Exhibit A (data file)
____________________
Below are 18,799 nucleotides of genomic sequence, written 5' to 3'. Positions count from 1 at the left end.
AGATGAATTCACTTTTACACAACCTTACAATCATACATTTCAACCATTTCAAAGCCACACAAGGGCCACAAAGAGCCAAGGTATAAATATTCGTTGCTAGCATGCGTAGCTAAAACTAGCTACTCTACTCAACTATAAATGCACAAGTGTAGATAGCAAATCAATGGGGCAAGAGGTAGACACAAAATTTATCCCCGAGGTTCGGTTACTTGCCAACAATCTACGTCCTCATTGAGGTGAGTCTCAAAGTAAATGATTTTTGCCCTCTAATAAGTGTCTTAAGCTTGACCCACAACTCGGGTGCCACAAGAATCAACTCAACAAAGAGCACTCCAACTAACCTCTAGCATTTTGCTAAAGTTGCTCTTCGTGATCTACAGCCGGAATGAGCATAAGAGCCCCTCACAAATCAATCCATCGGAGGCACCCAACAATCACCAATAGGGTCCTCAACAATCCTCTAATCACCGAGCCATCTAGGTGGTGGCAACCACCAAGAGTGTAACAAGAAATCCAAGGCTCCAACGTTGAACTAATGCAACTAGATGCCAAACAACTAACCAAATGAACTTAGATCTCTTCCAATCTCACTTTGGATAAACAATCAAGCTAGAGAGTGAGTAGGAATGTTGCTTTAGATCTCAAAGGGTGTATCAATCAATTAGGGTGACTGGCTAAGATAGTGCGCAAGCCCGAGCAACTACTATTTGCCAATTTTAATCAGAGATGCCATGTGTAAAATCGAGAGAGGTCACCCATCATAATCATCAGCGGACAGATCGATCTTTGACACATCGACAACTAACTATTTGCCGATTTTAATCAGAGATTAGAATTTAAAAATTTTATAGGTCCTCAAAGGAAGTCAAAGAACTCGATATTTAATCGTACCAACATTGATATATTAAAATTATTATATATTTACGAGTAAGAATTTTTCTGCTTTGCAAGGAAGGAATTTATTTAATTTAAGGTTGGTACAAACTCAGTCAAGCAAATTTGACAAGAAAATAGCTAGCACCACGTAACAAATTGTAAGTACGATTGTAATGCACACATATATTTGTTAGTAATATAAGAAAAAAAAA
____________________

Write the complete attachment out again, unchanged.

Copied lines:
Below are 18,799 nucleotides of genomic sequence, written 5' to 3'. Positions count from 1 at the left end.
AGATGAATTCACTTTTACACAACCTTACAATCATACATTTCAACCATTTCAAAGCCACACAAGGGCCACAAAGAGCCAAGGTATAAATATTCGTTGCTAGCATGCGTAGCTAAAACTAGCTACTCTACTCAACTATAAATGCACAAGTGTAGATAGCAAATCAATGGGGCAAGAGGTAGACACAAAATTTATCCCCGAGGTTCGGTTACTTGCCAACAATCTACGTCCTCATTGAGGTGAGTCTCAAAGTAAATGATTTTTGCCCTCTAATAAGTGTCTTAAGCTTGACCCACAACTCGGGTGCCACAAGAATCAACTCAACAAAGAGCACTCCAACTAACCTCTAGCATTTTGCTAAAGTTGCTCTTCGTGATCTACAGCCGGAATGAGCATAAGAGCCCCTCACAAATCAATCCATCGGAGGCACCCAACAATCACCAATAGGGTCCTCAACAATCCTCTAATCACCGAGCCATCTAGGTGGTGGCAACCACCAAGAGTGTAACAAGAAATCCAAGGCTCCAACGTTGAACTAATGCAACTAGATGCCAAACAACTAACCAAATGAACTTAGATCTCTTCCAATCTCACTTTGGATAAACAATCAAGCTAGAGAGTGAGTAGGAATGTTGCTTTAGATCTCAAAGGGTGTATCAATCAATTAGGGTGACTGGCTAAGATAGTGCGCAAGCCCGAGCAACTACTATTTGCCAATTTTAATCAGAGATGCCATGTGTAAAATCGAGAGAGGTCACCCATCATAATCATCAGCGGACAGATCGATCTTTGACACATCGACAACTAACTATTTGCCGATTTTAATCAGAGATTAGAATTTAAAAATTTTATAGGTCCTCAAAGGAAGTCAAAGAACTCGATATTTAATCGTACCAACATTGATATATTAAAATTATTATATATTTACGAGTAAGAATTTTTCTGCTTTGCAAGGAAGGAATTTATTTAATTTAAGGTTGGTACAAACTCAGTCAAGCAAATTTGACAAGAAAATAGCTAGCACCACGTAACAAATTGTAAGTACGATTGTAATGCACACATATATTTGTTAGTAATATAAGAAAAAAAAA